• Undoubtedly this closer approach leads to the next image (my preferred choice). The cogs are turning…

Image 4 (My Preferred Choice)

IMAGE 4:

  • You can see this is perhaps a result of the previous images where I’ve been trying to find the right balance between extraction and compositional flow.

  • In my opinion this is the best balanced compositionally because the visual ‘weight’ of the structure is evenly dispersed across the frame, with room to breathe in that bottom left corner.

  • In terms of colour vs B&W, although it was potentially B&W inspired you just can’t beat a clean blue and white combination. The contrast allows the structure to ‘pop’ out of the background.

  • The lack of any pesky clouds helps and I stood for a moment waiting for them to clear accordingly.

Image 5

IMAGE 5:

  • The postcard shot! This is more of a record shot for me. Finally everyone cleared away and so I took the chance to shoot the structure in its entirity.

  • The strong foreground shadow adds some depth and interest but fundamentally I find the extraction shots more visually interesting. This is because of the focus on flow, curves, lines and the semi-abstraction which adds some ambiguity.

The Process - Retrospectively Deconstructed

You may ask: Are you really thinking these things as you shoot? The answer is yes to some degree, and perhaps some is happening in my sub-conscious. It may seem indulgent to retrospectively project a thought process onto the images afterwards but I find that de-constructing your own images and shooting patterns is a helpful way to self assess and improve.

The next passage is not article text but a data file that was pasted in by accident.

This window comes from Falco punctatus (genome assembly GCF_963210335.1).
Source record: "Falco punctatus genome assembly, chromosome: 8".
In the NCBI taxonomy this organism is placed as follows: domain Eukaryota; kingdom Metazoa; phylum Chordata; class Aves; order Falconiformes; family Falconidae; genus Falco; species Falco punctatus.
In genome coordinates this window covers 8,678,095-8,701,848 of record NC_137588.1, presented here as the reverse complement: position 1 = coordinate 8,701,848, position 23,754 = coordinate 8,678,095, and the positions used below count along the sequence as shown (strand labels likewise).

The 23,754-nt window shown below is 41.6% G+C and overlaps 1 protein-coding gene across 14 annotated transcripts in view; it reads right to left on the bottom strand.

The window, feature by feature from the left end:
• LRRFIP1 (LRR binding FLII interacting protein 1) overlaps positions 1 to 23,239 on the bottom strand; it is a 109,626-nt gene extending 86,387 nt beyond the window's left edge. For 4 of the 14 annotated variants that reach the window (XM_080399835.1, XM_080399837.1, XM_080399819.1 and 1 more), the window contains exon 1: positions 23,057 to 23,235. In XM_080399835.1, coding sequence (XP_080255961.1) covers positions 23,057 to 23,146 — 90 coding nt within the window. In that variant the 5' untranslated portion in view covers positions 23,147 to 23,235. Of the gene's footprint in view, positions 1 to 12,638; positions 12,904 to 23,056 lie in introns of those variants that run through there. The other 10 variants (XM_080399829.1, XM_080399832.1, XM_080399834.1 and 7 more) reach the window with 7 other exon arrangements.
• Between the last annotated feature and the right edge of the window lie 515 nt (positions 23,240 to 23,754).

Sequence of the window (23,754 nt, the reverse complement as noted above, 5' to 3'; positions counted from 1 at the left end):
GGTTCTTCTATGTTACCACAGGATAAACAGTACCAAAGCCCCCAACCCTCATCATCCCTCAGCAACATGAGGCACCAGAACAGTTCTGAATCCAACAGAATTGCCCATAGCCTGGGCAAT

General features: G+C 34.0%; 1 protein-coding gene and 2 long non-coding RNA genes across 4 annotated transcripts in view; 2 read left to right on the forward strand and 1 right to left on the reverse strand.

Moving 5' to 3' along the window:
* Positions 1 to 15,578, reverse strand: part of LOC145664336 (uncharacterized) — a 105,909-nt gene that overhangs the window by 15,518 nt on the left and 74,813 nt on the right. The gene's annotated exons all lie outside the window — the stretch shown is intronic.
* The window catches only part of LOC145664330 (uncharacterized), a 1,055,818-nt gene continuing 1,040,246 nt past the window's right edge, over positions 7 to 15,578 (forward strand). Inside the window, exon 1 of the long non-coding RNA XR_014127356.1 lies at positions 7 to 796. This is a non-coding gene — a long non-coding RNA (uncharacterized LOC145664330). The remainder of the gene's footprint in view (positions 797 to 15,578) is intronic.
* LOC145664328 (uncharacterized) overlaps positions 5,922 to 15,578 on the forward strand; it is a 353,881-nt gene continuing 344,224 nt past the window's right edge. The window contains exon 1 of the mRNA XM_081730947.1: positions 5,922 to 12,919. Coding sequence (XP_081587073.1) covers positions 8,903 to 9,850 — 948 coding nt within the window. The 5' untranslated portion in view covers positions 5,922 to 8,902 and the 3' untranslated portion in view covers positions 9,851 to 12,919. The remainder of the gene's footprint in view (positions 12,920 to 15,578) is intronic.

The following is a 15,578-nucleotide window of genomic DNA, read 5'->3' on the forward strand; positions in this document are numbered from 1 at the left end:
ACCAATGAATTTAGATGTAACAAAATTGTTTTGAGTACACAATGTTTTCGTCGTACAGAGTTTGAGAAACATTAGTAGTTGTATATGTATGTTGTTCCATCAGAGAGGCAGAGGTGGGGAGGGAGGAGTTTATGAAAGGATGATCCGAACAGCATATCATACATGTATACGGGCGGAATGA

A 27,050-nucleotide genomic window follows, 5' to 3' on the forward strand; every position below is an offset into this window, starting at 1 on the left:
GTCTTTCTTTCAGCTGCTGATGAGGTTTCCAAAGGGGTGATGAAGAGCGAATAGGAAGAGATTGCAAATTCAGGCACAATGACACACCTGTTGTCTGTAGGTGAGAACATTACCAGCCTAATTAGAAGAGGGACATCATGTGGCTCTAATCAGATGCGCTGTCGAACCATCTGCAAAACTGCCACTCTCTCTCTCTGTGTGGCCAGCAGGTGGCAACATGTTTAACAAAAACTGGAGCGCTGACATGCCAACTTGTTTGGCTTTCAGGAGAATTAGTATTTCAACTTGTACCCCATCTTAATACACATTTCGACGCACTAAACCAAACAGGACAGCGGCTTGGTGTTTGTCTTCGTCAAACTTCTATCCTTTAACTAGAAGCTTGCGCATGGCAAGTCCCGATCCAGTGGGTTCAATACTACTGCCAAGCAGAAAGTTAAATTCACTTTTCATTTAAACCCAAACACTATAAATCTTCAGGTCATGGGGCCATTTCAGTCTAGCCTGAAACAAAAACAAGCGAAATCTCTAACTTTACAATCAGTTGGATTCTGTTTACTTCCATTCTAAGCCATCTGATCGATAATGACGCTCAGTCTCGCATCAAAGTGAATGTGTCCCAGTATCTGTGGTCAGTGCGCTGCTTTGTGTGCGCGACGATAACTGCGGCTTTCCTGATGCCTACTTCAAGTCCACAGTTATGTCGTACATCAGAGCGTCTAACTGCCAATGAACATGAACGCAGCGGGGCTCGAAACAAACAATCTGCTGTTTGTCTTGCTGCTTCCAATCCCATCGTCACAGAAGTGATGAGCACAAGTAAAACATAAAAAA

New Nikon Z6

New Nikon Z6

I mentioned earlier that shooting digitally informs my process. I’m happy shooting film sometimes but I do find that one major advantage of digital is the chance to immediately review and tweak compositions. Part of me is heavily influenced by the Precisionist style of work that I love to see, and that side fights with the looser, exploratory style I often employ when trying to unlock the compositional essence of a subject or scene.

The chance to not only see the composition in the required aspect ratio through the viewfinder, but also to see it in potential edited form (i.e. choose from multiple processed versions) on the new Nikon Z6 that I use has been a really helpful creative tool. It allows me to get as close as possible to the finished article at the moment of capture. This post is not about gear (although there will be a Z6 review coming soon), but gear here is relevant, it affects how I approach a subject and thus the final outcome.

In Summary